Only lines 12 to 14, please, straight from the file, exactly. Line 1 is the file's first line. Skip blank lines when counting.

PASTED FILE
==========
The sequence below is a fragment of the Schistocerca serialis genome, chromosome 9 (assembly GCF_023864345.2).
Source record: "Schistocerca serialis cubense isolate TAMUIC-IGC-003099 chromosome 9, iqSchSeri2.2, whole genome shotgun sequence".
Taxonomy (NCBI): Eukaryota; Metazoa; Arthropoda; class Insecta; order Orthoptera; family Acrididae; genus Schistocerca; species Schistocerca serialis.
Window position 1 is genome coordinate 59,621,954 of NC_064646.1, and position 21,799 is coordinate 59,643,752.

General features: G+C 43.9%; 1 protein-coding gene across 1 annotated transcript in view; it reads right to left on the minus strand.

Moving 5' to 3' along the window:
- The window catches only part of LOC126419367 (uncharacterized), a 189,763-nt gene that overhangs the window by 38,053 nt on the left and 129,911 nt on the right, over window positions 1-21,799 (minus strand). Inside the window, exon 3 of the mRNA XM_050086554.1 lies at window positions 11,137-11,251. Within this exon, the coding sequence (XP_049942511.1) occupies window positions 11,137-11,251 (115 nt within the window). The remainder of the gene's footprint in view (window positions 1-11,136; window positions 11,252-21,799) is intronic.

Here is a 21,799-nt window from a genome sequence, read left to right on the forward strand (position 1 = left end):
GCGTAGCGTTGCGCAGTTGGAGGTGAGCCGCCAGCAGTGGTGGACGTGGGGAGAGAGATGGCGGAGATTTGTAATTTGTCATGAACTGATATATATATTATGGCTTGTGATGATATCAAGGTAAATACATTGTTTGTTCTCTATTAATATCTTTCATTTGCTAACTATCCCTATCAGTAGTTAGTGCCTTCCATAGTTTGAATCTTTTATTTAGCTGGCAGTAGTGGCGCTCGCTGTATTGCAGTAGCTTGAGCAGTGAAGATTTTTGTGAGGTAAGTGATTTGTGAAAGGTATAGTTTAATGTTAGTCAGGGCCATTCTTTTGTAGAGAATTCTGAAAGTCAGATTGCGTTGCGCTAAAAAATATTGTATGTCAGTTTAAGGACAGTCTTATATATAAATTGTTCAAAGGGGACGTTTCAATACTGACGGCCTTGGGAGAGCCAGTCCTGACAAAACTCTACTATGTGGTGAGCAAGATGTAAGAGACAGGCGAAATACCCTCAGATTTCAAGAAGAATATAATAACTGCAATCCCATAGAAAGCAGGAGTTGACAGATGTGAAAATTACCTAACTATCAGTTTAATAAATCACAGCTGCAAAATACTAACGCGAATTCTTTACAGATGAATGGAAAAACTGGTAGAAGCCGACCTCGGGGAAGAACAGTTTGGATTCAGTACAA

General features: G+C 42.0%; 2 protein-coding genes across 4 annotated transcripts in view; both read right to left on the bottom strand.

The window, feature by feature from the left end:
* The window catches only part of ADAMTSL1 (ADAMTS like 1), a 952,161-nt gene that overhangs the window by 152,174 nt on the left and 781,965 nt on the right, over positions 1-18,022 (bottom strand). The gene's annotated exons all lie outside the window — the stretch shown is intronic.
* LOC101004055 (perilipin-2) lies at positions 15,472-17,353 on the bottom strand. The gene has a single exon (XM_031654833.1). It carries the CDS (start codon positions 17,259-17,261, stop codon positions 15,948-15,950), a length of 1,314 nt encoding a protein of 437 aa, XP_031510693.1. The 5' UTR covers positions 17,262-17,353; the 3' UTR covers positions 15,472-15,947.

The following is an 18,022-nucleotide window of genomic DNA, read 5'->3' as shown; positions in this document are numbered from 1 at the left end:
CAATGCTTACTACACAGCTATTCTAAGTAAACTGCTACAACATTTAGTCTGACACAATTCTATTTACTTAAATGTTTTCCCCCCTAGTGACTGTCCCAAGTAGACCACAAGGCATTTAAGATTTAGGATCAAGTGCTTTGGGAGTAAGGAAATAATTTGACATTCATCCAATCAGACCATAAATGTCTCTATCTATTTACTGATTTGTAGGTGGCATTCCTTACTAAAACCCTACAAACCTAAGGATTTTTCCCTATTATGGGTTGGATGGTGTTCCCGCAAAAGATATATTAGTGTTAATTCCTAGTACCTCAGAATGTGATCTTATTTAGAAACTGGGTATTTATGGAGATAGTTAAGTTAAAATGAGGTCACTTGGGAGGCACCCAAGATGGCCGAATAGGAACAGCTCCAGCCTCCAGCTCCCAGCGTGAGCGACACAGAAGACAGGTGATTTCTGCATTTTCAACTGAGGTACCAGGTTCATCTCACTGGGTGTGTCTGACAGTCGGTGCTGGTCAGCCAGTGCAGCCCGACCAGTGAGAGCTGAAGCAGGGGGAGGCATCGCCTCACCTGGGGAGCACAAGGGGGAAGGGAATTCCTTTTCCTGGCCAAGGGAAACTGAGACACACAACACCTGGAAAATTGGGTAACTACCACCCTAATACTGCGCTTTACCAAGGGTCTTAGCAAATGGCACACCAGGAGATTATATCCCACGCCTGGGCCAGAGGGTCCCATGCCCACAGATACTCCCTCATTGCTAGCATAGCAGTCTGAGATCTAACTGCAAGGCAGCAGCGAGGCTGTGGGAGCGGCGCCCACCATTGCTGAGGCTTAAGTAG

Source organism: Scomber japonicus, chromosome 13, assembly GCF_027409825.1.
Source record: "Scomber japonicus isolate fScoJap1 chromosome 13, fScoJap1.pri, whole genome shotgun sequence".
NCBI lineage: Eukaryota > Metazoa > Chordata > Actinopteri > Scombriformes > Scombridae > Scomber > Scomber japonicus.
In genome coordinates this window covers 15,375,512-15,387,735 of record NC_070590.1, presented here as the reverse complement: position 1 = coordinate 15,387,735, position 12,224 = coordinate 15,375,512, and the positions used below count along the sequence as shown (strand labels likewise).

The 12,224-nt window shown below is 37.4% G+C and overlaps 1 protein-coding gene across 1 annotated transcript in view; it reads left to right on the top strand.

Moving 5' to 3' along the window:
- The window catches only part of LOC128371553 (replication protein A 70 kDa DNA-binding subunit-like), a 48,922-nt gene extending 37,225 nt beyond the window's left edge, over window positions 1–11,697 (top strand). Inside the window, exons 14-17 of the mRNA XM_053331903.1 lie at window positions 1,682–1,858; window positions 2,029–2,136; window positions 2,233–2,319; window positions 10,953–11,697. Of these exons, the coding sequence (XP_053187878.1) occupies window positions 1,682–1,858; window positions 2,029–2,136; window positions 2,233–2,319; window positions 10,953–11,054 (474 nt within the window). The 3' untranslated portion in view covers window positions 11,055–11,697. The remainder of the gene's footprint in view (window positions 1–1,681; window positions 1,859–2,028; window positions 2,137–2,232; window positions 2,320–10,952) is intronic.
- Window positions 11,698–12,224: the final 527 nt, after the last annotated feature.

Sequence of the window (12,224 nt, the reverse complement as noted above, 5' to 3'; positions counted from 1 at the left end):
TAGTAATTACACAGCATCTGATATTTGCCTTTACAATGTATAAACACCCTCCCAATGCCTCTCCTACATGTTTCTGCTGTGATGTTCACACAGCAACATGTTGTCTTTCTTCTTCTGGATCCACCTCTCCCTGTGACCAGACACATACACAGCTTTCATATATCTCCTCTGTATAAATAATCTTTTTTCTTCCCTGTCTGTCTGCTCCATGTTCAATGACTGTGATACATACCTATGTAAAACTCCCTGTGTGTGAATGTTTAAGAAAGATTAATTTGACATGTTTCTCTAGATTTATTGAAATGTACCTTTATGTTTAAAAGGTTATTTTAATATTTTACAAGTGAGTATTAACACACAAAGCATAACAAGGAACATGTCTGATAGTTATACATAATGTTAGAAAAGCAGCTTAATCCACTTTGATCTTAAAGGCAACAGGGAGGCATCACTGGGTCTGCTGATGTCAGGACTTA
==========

* The window catches only part of ADAMTSL1 (ADAMTS like 1), a 952,161-nt gene that overhangs the window by 152,174 nt on the left and 781,965 nt on the right, over positions 1-18,022 (bottom strand). The gene's annotated exons all lie outside the window — the stretch shown is intronic.
* LOC101004055 (perilipin-2) lies at positions 15,472-17,353 on the bottom strand. The gene has a single exon (XM_031654833.1). It carries the CDS (start codon positions 17,259-17,261, stop codon positions 15,948-15,950), a length of 1,314 nt encoding a protein of 437 aa, XP_031510693.1. The 5' UTR covers positions 17,262-17,353; the 3' UTR covers positions 15,472-15,947.

The following is an 18,022-nucleotide window of genomic DNA, read 5'->3' as shown; positions in this document are numbered from 1 at the left end: